Marin Rousse
Fullname: Marin Rousse
Played by: Matt Damon
Gender: Male
Age: 25
Birthdate: July 20, 1285
Class: Noble
House: Rousse
Occupation: Seafaring Lord
Province: Eisande
Country: Terre D'Ange
Parents: Lorenzu and Orsula Rousse
Siblings: Some (open)
Marital Status: Single
Children: None

Known Information


There is always one in the family. Not quite a black sheep, more like a dark grey sheep. That would be our Marin. Always a bit on the mischievous side, he never did anything to bring disgrace to his honorable family but he definitely pushed the envelope.
From an early age, he displayed an uncanny adeptness on the sea, sailing with his various aunts and uncles. His house has a proud tradition of seafaring, both in commerce and war. Ensuring Marin spent as much time at sea as possible also mitigated catastrophe at home. After all, an away Marin is not causing trouble on land.

He rose rapidly through the ranks, becoming a second mate and navigator at the age of 18. This rapid rise did not come without controversy. Most crewmen attributed his rise more to his blood than his skill. Perhaps that was because of his often playful, devil may care attitude or maybe the amount of time he spent making sure he always looked "just so". Regardless of the reason, he was often not given much heed unless strictly necessary during his watch. This all changed during a freak storm while at sea. Winds so strong it snapped the mainmast with a thundering crack like it was a toothpick. Men were lashing themselves to the deck with whatever they could find if they weren't risking life and limb in the rigging furling the sails. Many men perished falling from the rigging, leaving precious few to do the work needed. The foremast strained in the wind, her sheets fluttering like tattered ribbons of canvas. Securing the wheel with a line to try to hold the course as steady as possible, salt spray ripping at his skin, burning his eyes, he made his way mizzen. Only it and the jiggermast remained serviceable. Climbing the rigging, he furled the topsail, his will versus the sea. With a final, Herculean effort he secured the topsail and the mainsail. Making his tortured way down the rigging, every step down requiring all his strength and agility. Nearing collapse he reached the bottom. Eyes nigh useless from the blowing gale, he made his way to the jigger, only to watch it be ripped from its mooring in the deck and whisked away like a feather in the wind.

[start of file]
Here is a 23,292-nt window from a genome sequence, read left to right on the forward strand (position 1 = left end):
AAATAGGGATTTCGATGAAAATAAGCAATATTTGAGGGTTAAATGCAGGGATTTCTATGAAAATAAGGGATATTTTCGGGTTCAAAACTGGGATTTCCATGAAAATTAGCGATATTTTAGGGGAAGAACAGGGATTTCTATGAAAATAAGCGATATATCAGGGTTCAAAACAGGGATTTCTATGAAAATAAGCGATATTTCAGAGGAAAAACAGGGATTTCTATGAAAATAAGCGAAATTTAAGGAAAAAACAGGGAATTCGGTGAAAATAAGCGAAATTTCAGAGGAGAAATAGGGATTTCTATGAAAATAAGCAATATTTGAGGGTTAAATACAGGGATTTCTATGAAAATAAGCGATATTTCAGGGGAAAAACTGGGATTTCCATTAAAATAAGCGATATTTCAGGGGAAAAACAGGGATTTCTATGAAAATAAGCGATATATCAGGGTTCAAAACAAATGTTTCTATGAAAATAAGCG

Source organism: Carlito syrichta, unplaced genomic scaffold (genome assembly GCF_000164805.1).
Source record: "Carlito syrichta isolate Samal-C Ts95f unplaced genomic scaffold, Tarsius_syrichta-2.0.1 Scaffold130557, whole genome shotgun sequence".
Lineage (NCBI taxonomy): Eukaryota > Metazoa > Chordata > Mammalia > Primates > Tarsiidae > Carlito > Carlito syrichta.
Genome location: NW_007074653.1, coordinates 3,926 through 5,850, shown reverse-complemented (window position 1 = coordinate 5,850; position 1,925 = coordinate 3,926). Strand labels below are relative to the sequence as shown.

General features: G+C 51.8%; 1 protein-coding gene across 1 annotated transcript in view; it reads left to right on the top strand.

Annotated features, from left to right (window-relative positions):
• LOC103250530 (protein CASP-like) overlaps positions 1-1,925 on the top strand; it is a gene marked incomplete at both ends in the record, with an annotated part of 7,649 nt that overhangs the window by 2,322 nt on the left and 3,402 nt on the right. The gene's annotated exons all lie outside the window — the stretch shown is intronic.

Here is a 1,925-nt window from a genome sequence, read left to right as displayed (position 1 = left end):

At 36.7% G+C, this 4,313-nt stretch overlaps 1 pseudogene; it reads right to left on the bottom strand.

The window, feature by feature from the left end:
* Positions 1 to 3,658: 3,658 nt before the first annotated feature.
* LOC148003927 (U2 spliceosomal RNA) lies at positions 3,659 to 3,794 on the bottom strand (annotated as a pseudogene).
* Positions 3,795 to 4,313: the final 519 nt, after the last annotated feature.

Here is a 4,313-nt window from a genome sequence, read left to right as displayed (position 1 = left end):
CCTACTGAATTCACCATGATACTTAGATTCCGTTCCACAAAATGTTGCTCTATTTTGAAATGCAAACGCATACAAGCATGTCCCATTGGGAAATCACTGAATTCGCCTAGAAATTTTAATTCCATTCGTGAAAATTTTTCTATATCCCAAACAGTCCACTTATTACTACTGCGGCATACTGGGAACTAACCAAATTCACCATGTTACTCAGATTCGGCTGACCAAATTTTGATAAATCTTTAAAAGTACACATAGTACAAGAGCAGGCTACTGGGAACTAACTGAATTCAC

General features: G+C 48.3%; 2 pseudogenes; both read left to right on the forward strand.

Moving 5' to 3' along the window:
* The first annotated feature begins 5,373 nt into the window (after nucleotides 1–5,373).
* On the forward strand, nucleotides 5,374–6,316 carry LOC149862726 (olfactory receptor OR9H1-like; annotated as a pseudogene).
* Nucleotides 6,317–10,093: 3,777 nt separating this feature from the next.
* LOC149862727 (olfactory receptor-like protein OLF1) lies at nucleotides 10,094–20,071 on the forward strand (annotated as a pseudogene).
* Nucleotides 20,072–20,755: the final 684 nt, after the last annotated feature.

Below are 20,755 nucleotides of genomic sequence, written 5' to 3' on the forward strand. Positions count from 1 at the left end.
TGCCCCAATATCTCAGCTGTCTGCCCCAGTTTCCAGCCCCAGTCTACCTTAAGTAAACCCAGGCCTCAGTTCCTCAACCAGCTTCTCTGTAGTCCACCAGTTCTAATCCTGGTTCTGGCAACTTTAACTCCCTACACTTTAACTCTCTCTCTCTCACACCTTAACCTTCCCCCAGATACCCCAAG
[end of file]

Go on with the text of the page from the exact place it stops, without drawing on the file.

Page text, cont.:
Straining, he returned to the wheel and heaved the ship into the teeth of the waves, the rudder biting into the churning water. For what felt like an eternity he manned the helm, his feet planted like roots to the deck, his one focus on saving the lives of what men were left and the valiant ship. It felt like an illusion, like a desperate phantasm of hope born from desperation when the first hint of the storm abating was felt. He held fast until the seas returned to calm. The sinews of his arms, his legs shivering from fatigue and cold. As the rolling seas returned to a more placid state he allowed himself to collapse on the deck. Exhaustion had claimed him, and he had to pay the dues.